• Contain: If an infection has successfully breached your defenses, it is critical you limit its spread. See our recommendations, below.
  • Respond: Develop and test your incident response program, learn from the attacks, and apply those learnings to improve your defenses.

Already infected? Take these steps for a speedy recovery:

  • Identify the primary infection point to contain further spread: Determine who was behind the threat, what they were after, why they targeted you, and how they executed the attack. It’s critical you understand the threat holistically, as ransomware could be one tactic in a larger, advanced campaign.
  • Consider that paying the ransom does not always work: Attackers may not send a decryption key; the decryption process could damage files if it’s poorly implemented; and attackers may make a larger ransom demand after receiving the initial payment.
  • Analyze the malware to determine how data was encrypted and create a data recovery plan: Incident responders may be able to recover data easily as malware writers often make implementation mistakes. A skilled malware analyst can reverse engineer ransomware to identify such weaknesses.

Follow these best practices to avoid a ransomware attack:

  • Back up important data: This is a key method for combating ransomware infections. However, there have been cases of ransomware encrypting backups, so backups are only one element of a robust security strategy.
  • Advise users to immediately delete any suspicious emails: Especially those containing links or attachments.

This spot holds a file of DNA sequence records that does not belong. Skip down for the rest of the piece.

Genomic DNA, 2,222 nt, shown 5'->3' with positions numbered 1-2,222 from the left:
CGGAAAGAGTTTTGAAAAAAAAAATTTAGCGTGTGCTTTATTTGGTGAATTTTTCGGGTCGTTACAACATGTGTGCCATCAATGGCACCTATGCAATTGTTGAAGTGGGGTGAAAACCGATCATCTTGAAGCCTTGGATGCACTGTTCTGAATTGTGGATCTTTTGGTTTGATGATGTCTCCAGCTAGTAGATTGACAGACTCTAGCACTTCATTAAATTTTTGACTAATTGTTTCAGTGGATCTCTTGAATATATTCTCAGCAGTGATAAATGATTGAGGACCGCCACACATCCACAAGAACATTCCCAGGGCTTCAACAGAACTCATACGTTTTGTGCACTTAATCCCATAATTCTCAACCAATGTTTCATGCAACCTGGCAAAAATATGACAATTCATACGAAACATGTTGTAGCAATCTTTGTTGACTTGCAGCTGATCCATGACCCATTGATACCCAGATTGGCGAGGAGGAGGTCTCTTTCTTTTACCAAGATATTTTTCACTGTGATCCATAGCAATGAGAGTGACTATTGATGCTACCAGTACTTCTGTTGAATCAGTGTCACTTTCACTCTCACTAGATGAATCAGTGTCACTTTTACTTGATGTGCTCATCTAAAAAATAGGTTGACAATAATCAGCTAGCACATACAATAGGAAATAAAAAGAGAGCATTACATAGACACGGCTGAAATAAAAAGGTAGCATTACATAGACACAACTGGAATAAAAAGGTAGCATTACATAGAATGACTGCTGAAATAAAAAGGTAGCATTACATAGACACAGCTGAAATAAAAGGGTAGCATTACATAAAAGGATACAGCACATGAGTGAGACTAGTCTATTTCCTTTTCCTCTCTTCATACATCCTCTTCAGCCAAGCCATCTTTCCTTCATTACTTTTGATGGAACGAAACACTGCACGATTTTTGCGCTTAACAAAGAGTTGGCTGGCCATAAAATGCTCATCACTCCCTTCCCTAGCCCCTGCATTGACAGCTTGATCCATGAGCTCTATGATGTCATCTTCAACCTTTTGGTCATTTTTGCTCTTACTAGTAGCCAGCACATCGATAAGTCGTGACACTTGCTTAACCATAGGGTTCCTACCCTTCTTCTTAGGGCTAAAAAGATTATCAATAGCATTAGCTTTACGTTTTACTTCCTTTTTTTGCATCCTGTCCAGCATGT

• Avoid enabling macros in Microsoft Office: Advise users to be wary of Microsoft Office attachments that prompt them to enable macros. While macros can be used for legitimate purposes, such as automating tasks, attackers often use malicious macros to deliver malware through Office documents. Microsoft mitigates this infection vector by disabling Office macros by default. Attackers may use social engineering to convince users to enable macros to run.
  • Perform a full network scan to identify all infected computers: Then isolate compromised computers from the network until they have been fully cleaned and restored.

Look out for cryptojacking

Cryptojacking, in which cyber criminals secretly run coinminers on user devices, is one of the largest and fastest growing attack types we track. Cryptojacking bogs down CPUs, slowing device operations, overheating batteries, consuming more energy, reducing productivity, and, sometimes, rendering devices unusable.

Subvert coinmining with the following tactics:

  • Advise users to be careful with emails from unfamiliar sources: Especially if the emails contain attachments the users haven’t solicited; such emails may contain file-based coinmining malware.
  • Train users to be wary of clicking on ads for unfamiliar websites, and when downloading apps to their phone: Mobile phones can be used for mining cryptocurrency too. Use the same caution when downloading browser extensions.
  • Train users to monitor battery usage on their devices: If they notice a suspicious spike in battery usage, scan the device for file-based miners. If you don’t find any, take note of the websites that were open when the spike occurred.